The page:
GUELPH, ON (October 28, 2016) – OntarioWheat Technical Bulletins are now available. For more information, visit the Ontario Wheat Quality page.
Ontario wheat producers have the experience and a history of innovation in wheat production to meet the quality demands of the international marketplace. Our producers have been growing export quality wheat for over fifty years. Ontario hard red winter wheat’s flour yield, lower ash content and medium strength protein numbers ensure a high performing wheat for flat breads, noodles, pizza dough and other specialty products.
Ontario wheat is graded by International grade standards. These standards ensure our shipments of grain will consistently meet contract specifications for quality, safety and quantity.
Situated between the Great Lakes and the St. Lawrence River Basin, Ontario’s temperature climate and fertile soils are key components to producing top quality hard red winter wheat.
Ontario’s varied geography and size results in diversified wheat production — from soft wheat in the southwest to hard wheat in the east. Other key advantages to Ontario wheat include our proximity to a strong transportation infrastructure of highways, rail lines and river access to ocean ports and our ample supply of energy sources.
GUELPH, ON (October 20, 2016) – The 2017 District Meeting schedule is now available. Meetings will be held across the province from January 6 through January 20, 2017. For more information and the full schedule, visit the District Meetings page.
||St. John’s Parish Hall, County Road 46, Woodslee ON
||Country View Golf Course, 25393 St. Clair Road, Dover Centre ON
||Wyoming Fair Building, 595 Main Street, Wyoming, ON
||Coldstream Community Centre,10227 Ilderton Road, Ilderton ON
||Malahide Community Place, 12105 Whittaker Road, Springfield, ON
||Kinsmen Hall, Caledonia Fairgrounds, 151 Caithness Street E, Caledonia ON
||Sally Creek Golf and Bistro, 190 Fairway Road, Woodstock ON
||Holmesville Community Centre, Community Centre Rd, Holmesville ON
||Mitchell Golf and Country Club, 81 Frances Street, Mitchell, ON
||Clifford Community Hall, 2 William Street, Clifford ON
||St. John’s United Church, 27 Yonge Street South, Elmvale, ON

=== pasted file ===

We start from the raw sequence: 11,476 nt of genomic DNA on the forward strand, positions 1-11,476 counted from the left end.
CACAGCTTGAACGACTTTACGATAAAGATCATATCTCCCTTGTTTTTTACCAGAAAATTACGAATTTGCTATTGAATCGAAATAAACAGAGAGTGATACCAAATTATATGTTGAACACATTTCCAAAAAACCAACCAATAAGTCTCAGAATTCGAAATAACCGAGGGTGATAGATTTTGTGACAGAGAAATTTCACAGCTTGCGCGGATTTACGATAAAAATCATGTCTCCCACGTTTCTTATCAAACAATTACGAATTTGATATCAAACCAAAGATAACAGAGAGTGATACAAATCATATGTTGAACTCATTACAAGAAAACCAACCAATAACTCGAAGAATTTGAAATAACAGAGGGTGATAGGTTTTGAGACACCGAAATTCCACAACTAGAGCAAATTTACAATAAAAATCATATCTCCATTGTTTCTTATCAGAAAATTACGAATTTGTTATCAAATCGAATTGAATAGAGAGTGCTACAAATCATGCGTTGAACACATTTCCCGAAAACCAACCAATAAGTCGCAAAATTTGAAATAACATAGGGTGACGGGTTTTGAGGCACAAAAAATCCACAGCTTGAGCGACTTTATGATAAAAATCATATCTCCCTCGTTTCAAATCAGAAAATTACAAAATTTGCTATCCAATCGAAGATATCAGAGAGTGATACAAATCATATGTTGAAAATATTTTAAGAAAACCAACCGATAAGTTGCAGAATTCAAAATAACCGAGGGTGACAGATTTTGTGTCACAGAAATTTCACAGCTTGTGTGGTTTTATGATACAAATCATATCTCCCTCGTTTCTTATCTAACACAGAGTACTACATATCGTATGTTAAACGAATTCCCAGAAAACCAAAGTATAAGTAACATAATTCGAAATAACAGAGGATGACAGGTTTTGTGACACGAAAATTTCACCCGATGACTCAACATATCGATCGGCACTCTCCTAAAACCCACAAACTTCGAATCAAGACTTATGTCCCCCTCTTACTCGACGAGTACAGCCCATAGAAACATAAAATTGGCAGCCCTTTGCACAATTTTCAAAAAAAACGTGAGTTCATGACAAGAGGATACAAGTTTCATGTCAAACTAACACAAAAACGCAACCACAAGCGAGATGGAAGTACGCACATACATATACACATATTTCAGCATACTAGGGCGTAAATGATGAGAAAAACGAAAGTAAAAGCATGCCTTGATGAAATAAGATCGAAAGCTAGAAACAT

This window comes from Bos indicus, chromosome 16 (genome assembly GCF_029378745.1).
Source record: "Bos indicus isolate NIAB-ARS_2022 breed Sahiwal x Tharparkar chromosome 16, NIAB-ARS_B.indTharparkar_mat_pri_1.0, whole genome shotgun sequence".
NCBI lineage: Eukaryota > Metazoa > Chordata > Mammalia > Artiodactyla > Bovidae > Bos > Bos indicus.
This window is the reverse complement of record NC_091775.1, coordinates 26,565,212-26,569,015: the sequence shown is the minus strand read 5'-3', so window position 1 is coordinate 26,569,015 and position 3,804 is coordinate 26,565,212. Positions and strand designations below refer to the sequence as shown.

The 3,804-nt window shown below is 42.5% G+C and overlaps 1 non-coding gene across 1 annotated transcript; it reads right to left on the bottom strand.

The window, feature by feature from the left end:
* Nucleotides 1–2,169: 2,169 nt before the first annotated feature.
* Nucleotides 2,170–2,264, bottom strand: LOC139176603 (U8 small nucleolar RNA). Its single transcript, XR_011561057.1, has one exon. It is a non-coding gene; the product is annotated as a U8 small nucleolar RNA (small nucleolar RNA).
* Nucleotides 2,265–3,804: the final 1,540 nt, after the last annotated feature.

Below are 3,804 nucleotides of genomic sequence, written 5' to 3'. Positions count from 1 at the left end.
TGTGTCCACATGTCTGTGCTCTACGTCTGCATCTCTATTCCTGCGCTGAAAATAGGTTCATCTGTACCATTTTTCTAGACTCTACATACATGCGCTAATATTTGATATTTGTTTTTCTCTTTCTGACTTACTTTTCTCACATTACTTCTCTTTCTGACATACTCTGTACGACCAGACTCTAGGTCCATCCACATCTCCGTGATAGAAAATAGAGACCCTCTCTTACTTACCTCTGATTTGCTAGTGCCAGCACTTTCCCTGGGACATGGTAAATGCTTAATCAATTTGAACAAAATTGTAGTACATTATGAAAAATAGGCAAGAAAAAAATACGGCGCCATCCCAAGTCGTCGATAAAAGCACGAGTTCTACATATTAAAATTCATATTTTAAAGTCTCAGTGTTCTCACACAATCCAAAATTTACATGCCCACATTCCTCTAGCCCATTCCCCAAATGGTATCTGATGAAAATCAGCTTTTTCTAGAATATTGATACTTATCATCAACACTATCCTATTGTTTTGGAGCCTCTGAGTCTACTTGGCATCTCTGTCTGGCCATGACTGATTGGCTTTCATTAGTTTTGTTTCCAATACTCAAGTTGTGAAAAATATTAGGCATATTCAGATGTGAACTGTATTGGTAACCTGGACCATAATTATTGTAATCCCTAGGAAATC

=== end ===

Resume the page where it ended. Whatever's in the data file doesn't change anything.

||The Best Western Plus, 930 Burnham Street, Cobourg, ON
||The Elgin Lions Club, 19 Pineview Drive, Elgin ON
||North Stormont Place, 16299 Fairview Drive, Avonmore ON
||Earlton Arena, upstairs, Earlton, Ontario
Grain farmers know about the ups and downs of commodity prices and how difficult they are to deal with. Wouldn’t it be great to be able to take advantage of those swings and put your operation on a firmer financial footing?
This year, the Grain Farm Management Program, offered by the Agri-food Management Institute (AMI), has been specifically designed to meet your needs.
Over the course of five sessions you will learn how to think more strategically, work with cyclical markets, use professional advisors to your best advantage and squeeze every penny out of your assets.
You will work with real-life financials from a case study grain farm, that gives you tools to take home and apply directly to your own farm financials. At the end of the course, you’ll even have a Management Action Plan – tailored to your own operation – that you can implement right away.
If your business is in transition, it’s a great chance to work with the next generation to make sure the operation’s future goes the way everyone wants it to go. And, if you’re developing your business, think about bringing your business partner with you to start creating your strategy for future growth.
The course consists of five sessions starting in November and ending in February in Ingersoll, Ontario, and Grain Farmers of Ontario will even subsidize your travel costs.
Additional information is available at www.advancedfarmmanagement.ca
Registering is easy. Just fill out the form on the website or email Deanna Hutton from the Agri-food Management Institute directly: email@example.com
The Agri-food Management Institute is funded through Growing Forward 2, a federal-provincial-territorial initiative.
The 2016 Risk Management Program (RMP) calculator is now available. You can download it here.